5 Ways Chronic Illnesses Cost More Money: The Chronic Illness Tax

5 Ways Chronic Illnesses Cost More Money: The Chronic Illness Tax

While Martkin Shkreli and Heather Bresch continue to make headlines, regular people struggle. You don’t need to buy Daraprim or an EpiPen to know that the cost of drugs, and healthcare in general, is prohibitive for too many Americans. It’s often called the chronic illness tax.

So, yes, let’s call out individuals for making disgusting salaries.

But let’s also remember that the system allows it, and it needs to be changed. Especially for people with chronic illness.

But we don’t just pay out the ass for daily meds, medical testing, and routine doctor visits. We also pay more than able-bodied people on items often taken for granted.


1. Convenience Foods

Remember when the internet was scandalized by Whole Foods and the already-peeled orange? People called the $6 food “the Ultimate in Bourgeois Laziness.”

But for someone with RA, for example, a peeled orange can be a healthy snack alternative. That it costs a chronically ill person $6 to acquire shows what sacrifices patients have to make to eat healthier.

If you’re generally healthy, you might grab this once in a rush to find something convenient on your way to soccer practice and not give it another thought. If you’re a fellow chronic, you would probably wince at the price tag.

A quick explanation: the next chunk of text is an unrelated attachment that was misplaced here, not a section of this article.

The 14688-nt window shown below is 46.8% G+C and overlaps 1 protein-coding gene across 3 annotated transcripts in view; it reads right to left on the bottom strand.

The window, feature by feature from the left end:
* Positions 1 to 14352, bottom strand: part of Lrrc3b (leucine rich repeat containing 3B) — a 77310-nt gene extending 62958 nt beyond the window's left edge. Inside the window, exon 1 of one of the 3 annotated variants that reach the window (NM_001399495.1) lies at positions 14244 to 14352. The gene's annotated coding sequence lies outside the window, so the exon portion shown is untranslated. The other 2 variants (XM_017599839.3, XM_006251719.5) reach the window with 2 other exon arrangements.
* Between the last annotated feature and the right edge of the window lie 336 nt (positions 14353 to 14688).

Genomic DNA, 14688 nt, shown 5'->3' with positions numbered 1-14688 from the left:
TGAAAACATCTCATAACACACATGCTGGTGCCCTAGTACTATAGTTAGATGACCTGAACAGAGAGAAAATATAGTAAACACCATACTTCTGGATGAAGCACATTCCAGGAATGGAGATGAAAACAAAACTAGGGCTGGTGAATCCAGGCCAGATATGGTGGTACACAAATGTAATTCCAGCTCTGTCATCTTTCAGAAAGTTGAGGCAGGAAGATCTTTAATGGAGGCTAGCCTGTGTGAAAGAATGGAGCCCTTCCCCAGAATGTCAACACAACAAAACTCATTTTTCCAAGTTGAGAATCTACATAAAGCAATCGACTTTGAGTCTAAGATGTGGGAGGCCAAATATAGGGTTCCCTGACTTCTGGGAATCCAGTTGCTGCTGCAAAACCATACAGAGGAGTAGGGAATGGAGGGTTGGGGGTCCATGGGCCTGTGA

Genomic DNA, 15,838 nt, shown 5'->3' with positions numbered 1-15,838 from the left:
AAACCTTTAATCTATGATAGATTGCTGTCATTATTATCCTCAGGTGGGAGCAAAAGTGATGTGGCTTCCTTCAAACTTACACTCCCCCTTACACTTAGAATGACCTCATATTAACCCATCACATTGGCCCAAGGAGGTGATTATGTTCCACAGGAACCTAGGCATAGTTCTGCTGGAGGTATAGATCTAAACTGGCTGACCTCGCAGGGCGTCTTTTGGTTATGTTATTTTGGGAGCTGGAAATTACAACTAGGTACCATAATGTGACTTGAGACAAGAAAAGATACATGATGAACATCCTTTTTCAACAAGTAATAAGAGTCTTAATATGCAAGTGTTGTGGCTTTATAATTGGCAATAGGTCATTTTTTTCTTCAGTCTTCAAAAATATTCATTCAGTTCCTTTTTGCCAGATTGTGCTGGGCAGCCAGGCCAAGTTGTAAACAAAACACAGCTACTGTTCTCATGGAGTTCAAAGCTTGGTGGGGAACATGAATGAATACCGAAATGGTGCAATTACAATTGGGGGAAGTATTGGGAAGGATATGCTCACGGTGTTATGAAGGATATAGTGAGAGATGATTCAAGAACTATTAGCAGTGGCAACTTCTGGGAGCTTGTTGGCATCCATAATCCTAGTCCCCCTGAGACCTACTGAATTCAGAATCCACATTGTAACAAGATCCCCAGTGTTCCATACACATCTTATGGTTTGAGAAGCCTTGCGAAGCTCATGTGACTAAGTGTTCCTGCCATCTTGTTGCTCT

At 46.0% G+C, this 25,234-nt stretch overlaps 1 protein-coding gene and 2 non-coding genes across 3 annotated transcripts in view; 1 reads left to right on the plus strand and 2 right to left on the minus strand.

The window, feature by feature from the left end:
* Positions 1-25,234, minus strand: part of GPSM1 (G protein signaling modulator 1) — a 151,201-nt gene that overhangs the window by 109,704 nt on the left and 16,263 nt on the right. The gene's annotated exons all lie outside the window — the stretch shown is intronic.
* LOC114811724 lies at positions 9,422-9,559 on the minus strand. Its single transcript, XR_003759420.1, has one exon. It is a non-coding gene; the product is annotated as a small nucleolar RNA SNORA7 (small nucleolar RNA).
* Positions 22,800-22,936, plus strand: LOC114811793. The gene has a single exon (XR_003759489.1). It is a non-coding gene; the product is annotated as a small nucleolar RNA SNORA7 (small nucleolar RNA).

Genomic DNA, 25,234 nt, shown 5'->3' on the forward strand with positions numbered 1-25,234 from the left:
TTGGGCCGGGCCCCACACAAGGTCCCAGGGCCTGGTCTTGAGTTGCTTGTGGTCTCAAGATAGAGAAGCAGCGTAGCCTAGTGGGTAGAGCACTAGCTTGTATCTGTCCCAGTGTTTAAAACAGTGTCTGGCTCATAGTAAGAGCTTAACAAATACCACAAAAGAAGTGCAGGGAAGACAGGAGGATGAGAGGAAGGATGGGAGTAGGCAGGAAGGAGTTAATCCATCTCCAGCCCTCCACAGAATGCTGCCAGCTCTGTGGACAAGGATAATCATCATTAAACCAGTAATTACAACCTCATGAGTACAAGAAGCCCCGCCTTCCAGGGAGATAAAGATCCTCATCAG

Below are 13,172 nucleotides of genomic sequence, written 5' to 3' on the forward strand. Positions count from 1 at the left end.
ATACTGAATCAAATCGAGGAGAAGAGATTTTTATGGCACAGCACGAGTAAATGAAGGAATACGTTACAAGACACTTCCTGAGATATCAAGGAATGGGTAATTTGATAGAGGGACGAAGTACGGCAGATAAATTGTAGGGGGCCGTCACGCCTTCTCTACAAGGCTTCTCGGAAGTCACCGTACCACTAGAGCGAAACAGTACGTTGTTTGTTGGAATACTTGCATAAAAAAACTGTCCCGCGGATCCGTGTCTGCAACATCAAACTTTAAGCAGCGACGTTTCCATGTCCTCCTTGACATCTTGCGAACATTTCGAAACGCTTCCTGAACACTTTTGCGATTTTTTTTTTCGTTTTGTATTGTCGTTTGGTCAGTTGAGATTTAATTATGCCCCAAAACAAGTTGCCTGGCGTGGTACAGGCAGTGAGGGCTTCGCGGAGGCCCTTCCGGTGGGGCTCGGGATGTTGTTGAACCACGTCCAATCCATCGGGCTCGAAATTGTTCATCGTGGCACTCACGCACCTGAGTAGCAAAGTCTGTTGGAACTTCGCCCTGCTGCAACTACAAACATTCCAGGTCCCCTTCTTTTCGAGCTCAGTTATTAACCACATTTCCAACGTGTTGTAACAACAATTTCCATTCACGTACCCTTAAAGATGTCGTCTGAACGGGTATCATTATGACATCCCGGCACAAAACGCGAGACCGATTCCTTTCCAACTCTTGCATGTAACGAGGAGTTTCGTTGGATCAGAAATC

What if you wanted to eat an orange every day? Or even once a week? It’s cost-prohibitive, that’s what.

2. Utility Bills

Fibromyalgia causes a host of problems for me, including extreme temperature sensitivity. That means keeping the house at a steady 70 °F throughout the summer. And believe me, I pay for that comfort when I get my Ameren Bill every month.

A small jump of just two degrees might save me some money on my bill and be better for the environment, but at what cost to my health? Sweating, headaches, increased blood pressure, and the inability to sleep.

Guess which option I’m going to choose as a chronic patient?

3. Pillows

Yes, pillows. The good ones cost absurd amounts of money; the affordable ones either cause more pain or fall flat so quickly you have to keep spending money to replace them.

It’s not a frivolous concern either. Sleep is important for everyone, and patients with chronic illnesses are no exception. Insomnia, poor sleep, and not enough sleep can intensify pain and impair the body’s ability to heal and restore itself.

4. Toilet Paper

I’m not going to get too graphic, but can we have a moment of silence for all the chronics who suffer from ulcerative colitis, Crohn’s, IBS, and similar diseases and conditions?

If you’re going that frequently, that cheap institutional toilet paper is NOT an option. Don’t you dare suggest it.

5. New Clothes

And I’m not talking about getting the “essentials” from Vera Wang’s new Fall line. I’m talking about replacing clothes with items that fit our ever-changing sizes. (Weight loss and weight gain are prevalent symptoms, sometimes caused by chronic illnesses themselves, and sometimes a product of prescription drug side effects.)

As a person’s ability to dress herself deteriorates, there’s also a need to switch to clothes that are easier to put on. I’m talking front-closing bras, elastic-waisted dress pants, and shoes without laces, straps, or buckles.

This really just scratches the surface of the way patients with chronic conditions pay more for day-to-day living. Just something I hope more able-bodied people will consider as they try to understand what it’s like to be someone who will never again not be sick.

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